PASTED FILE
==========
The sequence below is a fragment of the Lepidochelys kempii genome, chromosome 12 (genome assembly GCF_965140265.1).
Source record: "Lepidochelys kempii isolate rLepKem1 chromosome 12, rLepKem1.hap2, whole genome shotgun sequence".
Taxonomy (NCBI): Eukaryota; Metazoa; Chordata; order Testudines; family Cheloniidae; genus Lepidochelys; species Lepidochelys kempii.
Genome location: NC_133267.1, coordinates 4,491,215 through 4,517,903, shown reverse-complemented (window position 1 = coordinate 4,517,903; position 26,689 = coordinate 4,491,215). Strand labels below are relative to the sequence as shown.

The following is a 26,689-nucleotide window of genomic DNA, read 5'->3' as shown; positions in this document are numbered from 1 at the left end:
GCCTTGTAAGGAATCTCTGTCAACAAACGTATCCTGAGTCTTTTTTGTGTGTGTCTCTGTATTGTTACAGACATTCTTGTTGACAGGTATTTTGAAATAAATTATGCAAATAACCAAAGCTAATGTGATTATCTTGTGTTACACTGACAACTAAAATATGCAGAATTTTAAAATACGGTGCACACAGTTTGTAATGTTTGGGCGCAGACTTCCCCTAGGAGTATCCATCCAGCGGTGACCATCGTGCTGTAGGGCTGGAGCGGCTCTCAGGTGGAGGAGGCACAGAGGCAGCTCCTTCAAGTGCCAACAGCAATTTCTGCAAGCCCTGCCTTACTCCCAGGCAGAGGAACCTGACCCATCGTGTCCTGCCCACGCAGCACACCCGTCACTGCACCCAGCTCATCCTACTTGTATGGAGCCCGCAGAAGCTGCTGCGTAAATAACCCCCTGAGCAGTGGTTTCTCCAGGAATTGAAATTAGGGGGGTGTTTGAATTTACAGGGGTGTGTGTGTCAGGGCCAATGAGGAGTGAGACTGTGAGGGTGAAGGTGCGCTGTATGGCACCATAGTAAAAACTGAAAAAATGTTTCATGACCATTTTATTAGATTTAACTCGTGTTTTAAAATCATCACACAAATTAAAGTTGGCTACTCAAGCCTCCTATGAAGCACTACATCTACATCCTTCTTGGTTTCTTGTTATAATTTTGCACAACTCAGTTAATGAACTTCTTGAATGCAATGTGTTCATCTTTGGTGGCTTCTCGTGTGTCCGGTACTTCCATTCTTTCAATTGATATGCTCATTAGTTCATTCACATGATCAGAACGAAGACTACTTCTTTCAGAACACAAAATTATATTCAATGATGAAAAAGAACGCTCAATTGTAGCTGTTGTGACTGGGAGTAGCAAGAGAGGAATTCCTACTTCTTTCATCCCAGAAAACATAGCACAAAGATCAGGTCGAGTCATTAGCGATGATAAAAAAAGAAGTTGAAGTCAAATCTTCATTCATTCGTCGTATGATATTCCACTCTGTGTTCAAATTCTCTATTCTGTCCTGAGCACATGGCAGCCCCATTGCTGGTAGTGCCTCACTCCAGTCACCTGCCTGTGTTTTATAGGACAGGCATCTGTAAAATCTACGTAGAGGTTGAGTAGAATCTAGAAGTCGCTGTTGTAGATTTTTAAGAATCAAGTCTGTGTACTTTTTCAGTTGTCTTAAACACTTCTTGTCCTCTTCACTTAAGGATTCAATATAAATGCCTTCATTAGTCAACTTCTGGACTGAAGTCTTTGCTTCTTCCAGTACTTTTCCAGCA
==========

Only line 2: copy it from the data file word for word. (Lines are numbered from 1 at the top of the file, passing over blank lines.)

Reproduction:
Source record: "Lepidochelys kempii isolate rLepKem1 chromosome 12, rLepKem1.hap2, whole genome shotgun sequence".